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The Path to Zero Trust: Is it Time to Rethink What We're Calling a Vulnerability?

The Path to Zero Trust: Is it Time to Rethink What We're Calling a Vulnerability?

Reconsidering how we define "vulnerability" is more than a thought exercise. It could represent a sea change in how organizations manage risk.

For most of us in cybersecurity, the definition of "vulnerability" has always been fairly straightforward: "a flaw in code or design that creates a potential point of security compromise for an endpoint or network." 

Outside IT circles, though, the word has a far broader meaning. According to the Oxford English Dictionary, vulnerability is "the quality or state of being exposed to the possibility of being attacked or harmed, either physically or emotionally." 

Has the cybersecurity sector done itself a disservice by not giving more consideration to this second meaning — and how it factors into the design of enterprise security architectures?

These questions arise as we consider two significant trends: the rise of ransomware attacks around the globe, and the resurgence of interest in the principles of zero trust

Trust is a vulnerability

For ransomware to succeed, attackers must first gain an initial foothold and then find a way to move laterally within an organization by exploiting vulnerabilities and misconfigurations in systems such as Active Directory. In a typical organization, user access and privileges are granted based in part on the notion that one user is fundamentally more trustworthy than another, based on their role or standing in the organization.

If we take the view of John Kindervag — who first coined the zero-trust concept as a Forrester analyst in 2009 and remains a leading evangelist in his current role at On2IT — then we have to consider the notion that trust itself is a vulnerability. 

In a 2017 blog post, Kindervag wrote: "Trust is no different from a vulnerability in Apache Struts. It's something we must address in our organizations and digital systems as much as any software vulnerability. And if we've learned anything from recent data breaches, it's that vulnerabilities are what are exploited, and all vulnerabilities must be mitigated."

Kindervag elaborated on his point of view more recently, during a May 6 panel discussion hosted by the U.S. National Security Telecommunications Advisory Committee (NSTAC). The session — moderated by my Tenable co-founder Jack Huffard — explored the challenges of adopting zero trust in both government agencies and private enterprises. Kindervag emphasized that the concept of trust comes from our drive to anthropomorphize the network, seeing "people" where we should be seeing "packets."

According to Kindervag, the goal is to eliminate the human emotion of trust in our digital environments. "Zero trust is a strategic initiative that helps prevent successful data breaches, meaning the exfiltration of sensitive information ... by eliminating trust in your organization," Kindervag said. "It is designed to prevent lateral movement. No matter which technology or vendor you use to deploy zero trust, the strategy always remains the same ... The technology will always change but the strategic objectives will remain in place for a long time to come."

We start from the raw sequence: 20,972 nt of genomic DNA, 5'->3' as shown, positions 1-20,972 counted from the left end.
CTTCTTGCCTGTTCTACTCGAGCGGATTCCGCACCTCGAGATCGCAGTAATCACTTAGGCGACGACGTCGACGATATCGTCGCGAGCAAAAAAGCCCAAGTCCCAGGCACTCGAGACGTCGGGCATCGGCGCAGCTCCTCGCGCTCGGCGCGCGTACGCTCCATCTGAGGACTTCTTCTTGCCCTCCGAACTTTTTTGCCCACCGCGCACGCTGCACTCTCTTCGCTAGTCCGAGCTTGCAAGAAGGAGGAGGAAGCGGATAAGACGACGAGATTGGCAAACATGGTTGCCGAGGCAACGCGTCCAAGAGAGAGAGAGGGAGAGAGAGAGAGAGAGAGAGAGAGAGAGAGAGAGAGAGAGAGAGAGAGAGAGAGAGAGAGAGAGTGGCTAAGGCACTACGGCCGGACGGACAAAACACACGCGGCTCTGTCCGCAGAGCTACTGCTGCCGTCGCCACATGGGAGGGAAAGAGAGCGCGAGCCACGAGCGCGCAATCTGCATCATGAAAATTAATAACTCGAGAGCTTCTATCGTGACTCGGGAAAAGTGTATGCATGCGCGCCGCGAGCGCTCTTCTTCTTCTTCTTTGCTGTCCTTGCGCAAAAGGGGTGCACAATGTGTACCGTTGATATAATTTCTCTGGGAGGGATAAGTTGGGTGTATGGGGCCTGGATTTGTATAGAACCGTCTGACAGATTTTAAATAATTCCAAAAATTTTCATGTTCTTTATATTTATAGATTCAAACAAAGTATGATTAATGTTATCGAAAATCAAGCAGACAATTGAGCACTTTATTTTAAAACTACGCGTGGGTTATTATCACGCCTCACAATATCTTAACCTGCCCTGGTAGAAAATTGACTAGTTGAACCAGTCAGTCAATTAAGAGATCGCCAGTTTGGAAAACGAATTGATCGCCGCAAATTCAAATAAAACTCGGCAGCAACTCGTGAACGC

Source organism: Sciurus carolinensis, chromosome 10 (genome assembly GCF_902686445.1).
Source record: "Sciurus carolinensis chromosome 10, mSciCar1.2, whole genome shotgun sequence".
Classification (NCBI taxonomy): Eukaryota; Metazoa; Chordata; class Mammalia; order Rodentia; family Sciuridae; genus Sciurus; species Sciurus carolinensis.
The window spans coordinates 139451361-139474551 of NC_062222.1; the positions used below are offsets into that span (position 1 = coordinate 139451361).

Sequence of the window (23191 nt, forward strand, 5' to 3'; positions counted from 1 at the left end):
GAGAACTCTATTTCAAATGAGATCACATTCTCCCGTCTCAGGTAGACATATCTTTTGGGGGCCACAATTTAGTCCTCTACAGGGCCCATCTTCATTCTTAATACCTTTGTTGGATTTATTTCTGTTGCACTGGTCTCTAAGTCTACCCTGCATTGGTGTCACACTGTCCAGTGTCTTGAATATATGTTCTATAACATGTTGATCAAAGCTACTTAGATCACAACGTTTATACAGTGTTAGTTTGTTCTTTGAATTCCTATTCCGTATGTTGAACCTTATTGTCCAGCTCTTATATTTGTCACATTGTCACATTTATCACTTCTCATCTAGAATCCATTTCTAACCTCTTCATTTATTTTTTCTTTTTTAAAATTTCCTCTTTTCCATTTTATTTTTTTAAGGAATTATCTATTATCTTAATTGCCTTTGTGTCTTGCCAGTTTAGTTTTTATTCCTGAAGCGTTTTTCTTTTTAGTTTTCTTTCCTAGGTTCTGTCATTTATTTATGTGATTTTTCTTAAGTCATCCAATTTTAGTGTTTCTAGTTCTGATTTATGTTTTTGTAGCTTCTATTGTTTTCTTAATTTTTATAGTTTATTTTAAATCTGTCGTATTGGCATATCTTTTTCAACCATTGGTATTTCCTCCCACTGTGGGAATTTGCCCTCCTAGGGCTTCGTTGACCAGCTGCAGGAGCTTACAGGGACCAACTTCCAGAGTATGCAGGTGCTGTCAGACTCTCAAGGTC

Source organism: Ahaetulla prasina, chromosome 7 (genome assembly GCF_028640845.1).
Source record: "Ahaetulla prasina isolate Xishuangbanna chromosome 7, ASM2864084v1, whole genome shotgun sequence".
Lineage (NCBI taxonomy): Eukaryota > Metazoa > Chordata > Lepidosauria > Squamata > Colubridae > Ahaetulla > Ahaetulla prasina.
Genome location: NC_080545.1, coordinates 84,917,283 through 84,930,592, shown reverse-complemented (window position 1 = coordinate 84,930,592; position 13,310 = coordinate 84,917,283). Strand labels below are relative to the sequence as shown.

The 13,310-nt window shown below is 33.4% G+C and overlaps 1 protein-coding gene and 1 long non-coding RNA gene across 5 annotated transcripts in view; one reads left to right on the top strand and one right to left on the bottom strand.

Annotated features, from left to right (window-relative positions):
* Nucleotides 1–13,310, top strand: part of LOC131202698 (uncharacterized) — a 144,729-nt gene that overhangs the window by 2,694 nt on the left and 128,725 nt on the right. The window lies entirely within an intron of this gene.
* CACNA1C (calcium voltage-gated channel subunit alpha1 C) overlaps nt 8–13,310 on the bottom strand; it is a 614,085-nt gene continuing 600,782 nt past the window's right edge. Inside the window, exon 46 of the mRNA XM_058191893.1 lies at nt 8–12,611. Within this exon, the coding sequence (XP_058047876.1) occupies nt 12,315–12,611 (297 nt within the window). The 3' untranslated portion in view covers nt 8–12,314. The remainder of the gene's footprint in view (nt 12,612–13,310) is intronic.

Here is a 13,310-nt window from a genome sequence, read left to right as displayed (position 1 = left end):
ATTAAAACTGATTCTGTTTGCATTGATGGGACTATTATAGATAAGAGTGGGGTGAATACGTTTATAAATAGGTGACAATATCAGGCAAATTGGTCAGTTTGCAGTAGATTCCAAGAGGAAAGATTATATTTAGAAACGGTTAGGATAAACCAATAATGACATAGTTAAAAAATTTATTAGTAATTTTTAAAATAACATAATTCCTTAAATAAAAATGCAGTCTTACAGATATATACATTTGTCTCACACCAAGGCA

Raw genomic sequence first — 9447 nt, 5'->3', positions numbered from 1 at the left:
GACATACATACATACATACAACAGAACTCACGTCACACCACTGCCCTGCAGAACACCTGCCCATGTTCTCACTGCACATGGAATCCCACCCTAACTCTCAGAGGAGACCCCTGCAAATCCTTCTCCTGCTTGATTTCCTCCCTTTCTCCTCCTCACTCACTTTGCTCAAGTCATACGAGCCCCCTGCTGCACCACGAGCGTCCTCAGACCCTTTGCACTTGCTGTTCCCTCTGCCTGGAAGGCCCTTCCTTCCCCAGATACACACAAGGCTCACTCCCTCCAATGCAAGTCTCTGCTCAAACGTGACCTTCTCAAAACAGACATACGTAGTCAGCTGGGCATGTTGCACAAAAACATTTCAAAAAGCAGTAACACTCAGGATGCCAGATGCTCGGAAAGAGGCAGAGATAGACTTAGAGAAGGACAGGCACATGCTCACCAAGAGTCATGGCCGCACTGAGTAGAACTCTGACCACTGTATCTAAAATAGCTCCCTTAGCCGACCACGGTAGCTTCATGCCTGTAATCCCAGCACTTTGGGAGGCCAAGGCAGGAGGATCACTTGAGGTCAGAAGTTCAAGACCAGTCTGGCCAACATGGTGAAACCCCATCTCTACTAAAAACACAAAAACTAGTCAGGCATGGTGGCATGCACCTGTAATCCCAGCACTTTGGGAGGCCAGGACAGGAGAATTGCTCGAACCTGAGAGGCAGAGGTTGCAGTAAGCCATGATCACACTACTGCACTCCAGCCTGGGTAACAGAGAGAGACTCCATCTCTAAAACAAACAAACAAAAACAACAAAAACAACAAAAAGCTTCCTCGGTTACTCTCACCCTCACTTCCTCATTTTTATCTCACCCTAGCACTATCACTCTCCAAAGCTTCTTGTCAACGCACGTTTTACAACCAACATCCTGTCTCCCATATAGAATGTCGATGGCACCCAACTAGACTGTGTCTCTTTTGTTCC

What do we mean by 'vulnerability'?

At Tenable, we believe disrupting attack paths in order to foil lateral movement represents one of the best defenses against all manner of cyberattacks, from the commonplace to the most sophisticated ransomware. While we agree in principle with Kindervag's positioning of trust as an inherent vulnerability, we believe it's only the beginning of a sea change in how the cybersecurity industry at large defines "vulnerability." In our view, the meaning of "vulnerability" also needs to include factors such as:

  • misconfigurations in Active Directory and cloud services, which often provide a primary attack path for ransomware actors; 
  • mismanagement of identities, which are vital IT assets that can be compromised; 
  • security gaps in the software supply chain in order to prevent the next SolarWinds-style attack. 

For cybersecurity leaders, preparing for a zero trust journey is less an exercise in evaluating technologies and more an exercise in strategic thinking, requiring you to answer fundamental questions such as:

  • What is your organization's core mission or value proposition?
  • What are the workflows required to fulfill that mission? 
  • Who owns those workflows? 
  • How does data flow in the organization?
  • Which are your high-value assets, the so-called "keys to the kingdom"?
  • How does the organization determine who is granted access to these high-value assets?
  • How often does the organization audit user permissions once they are set?
  • How will you design a "protect surface" to secure your most critical assets?

Answering these questions requires full visibility and continuous monitoring of your entire attack surface, including IT, internet of things and operational technology assets, and the ability to assess the criticality of each asset to deliver on your organization's core mission. No zero trust journey can begin without first addressing these fundamentals of cyber hygiene. 

Learn more

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